Stathi Pappas received his first toy train set when he was three years old. By the time he was 10, he had a sit-on-top, one-eighth scale steam engine that he would ride around his north Stockton house.
Last April, the 28-year-old finally bought the real thing.
Ten days ago, Pappas moved his train, a 1909 Porter steam locomotive, from its resting place at the now closed Pollardville Amusement Center to the Central California Traction Company yard in Stockton.
Pappas, an industrial archeologist who studies technology as it relates to industrialization, said he has always been interested in rail roading.
"I've always liked steam technology," he said. "I thought it would be nice to have a full-sized locomotive."
Pappas, who bought the engine from former Pollardville owner Neil Pollard, wouldn't say how much it cost, but added that he has seen similar inoperable engines for sale for $5,000.
He said he wants to restore the engine to working conditions, using the tools of a century ago.
"I want to use the old technology," he said. "The industrial archeologist in me wants to do it the old way."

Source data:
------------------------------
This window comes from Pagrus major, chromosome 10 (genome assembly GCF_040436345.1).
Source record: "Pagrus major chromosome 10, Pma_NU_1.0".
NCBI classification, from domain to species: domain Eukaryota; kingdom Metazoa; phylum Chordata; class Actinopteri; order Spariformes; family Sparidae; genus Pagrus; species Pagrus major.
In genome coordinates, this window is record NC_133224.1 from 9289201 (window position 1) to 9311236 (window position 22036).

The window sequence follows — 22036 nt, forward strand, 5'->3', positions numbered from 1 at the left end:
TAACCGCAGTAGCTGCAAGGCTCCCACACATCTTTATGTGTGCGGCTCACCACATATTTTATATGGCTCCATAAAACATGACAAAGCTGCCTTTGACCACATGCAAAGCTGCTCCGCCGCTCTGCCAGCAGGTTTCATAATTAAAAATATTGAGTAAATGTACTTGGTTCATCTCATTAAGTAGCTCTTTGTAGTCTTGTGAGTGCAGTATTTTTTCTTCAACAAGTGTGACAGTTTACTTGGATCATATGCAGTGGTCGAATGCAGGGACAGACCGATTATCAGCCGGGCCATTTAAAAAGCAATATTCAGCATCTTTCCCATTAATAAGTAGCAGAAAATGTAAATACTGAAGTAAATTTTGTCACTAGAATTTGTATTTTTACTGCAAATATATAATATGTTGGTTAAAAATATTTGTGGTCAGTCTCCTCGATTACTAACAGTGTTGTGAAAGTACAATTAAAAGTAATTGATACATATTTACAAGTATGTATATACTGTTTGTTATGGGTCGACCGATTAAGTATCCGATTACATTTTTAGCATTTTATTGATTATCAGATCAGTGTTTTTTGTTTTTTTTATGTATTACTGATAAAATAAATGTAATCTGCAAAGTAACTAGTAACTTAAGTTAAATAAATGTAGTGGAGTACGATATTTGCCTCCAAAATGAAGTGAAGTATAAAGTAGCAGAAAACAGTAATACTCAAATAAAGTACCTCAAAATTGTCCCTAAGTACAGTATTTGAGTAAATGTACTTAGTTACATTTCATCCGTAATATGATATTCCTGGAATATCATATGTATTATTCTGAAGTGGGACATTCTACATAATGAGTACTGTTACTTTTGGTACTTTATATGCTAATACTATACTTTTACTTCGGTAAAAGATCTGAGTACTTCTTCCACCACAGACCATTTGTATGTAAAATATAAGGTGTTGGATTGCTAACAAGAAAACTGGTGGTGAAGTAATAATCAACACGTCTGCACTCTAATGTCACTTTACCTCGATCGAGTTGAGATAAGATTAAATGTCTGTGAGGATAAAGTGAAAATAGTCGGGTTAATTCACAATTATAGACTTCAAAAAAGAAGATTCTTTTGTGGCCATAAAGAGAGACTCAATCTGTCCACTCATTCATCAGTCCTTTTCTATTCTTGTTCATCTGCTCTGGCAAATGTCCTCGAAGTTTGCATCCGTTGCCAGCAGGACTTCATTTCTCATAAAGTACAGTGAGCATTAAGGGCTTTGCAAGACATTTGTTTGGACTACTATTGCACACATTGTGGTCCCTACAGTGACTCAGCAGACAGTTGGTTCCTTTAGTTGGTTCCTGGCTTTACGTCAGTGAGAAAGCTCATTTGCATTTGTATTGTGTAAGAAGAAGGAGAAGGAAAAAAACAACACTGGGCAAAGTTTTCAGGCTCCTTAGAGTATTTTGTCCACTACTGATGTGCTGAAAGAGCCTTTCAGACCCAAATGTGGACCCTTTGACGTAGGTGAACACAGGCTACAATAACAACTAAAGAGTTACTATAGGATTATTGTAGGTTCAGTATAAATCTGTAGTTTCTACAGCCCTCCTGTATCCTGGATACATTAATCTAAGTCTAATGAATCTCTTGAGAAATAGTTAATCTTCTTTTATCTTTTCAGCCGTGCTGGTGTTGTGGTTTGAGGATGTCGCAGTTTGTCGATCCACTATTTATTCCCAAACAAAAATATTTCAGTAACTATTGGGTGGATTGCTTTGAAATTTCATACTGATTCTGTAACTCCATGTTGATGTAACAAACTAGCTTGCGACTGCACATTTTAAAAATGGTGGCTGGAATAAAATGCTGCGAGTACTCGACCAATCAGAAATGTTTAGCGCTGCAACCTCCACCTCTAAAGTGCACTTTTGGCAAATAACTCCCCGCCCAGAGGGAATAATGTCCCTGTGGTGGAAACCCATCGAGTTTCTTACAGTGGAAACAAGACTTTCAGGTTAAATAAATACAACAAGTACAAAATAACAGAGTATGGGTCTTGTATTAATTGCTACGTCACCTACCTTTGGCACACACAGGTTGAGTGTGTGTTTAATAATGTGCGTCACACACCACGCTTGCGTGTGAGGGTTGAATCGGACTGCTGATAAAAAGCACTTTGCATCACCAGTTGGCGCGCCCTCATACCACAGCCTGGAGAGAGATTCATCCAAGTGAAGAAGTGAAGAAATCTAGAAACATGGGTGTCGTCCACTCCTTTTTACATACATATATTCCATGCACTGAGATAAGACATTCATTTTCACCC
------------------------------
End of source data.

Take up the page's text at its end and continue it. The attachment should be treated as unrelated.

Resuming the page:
He said it could take 10 to 20 years to restore the train this way, and he plans to document the project and write a book about it.
His father, John Pappas, a retired San Joaquin Delta College English professor, said he used to work on trains with his son when he was younger.
"We've had trains around the house for awhile," he said. "It's something we do together. He took it up a notch. In that way, he's an inspiration to me."
The father and son are members of the Sacramento Valley Live Steamers club, a group of steam engine enthusiasts.
Cynthia Stanton, Stathi Pappas' aunt, who lives in Lodi, said there have always been trains around the family house.
"He's always collected trains," she said. "This one wouldn't fit into the front yard."
Stathi Pappas, who was born in Lodi and graduated from Lincoln High School in Stockton, said he had a wide-load semi truck ship the train to the rail yard.
If all goes well, Pappas will graduate this spring with a Ph.D. in anthropology with a concentration in industrial archeology from University of Nevada, Reno. He said he hopes to teach or write books on the subject.
"My nuttiness for trains started when I was three," he said. "It would be really great if I can turn it into a professional job."
Pollardville train at a glanceType: Porter steam locomotive.
Weight: 45 tons.
• Used by Santa Cruz Portland Cement Company in Davenport.
• Sold to Kaiser Gravel Company in Oroville in 1924.
• Bought by private investor in 1947.
• Bought by Pollardville owner Ray Pollard in 1967.
• Bought by Stathi Pappas of north Stockton in April, 2006.
- News-Sentinel staff.
First published: Wednesday, November 29, 2006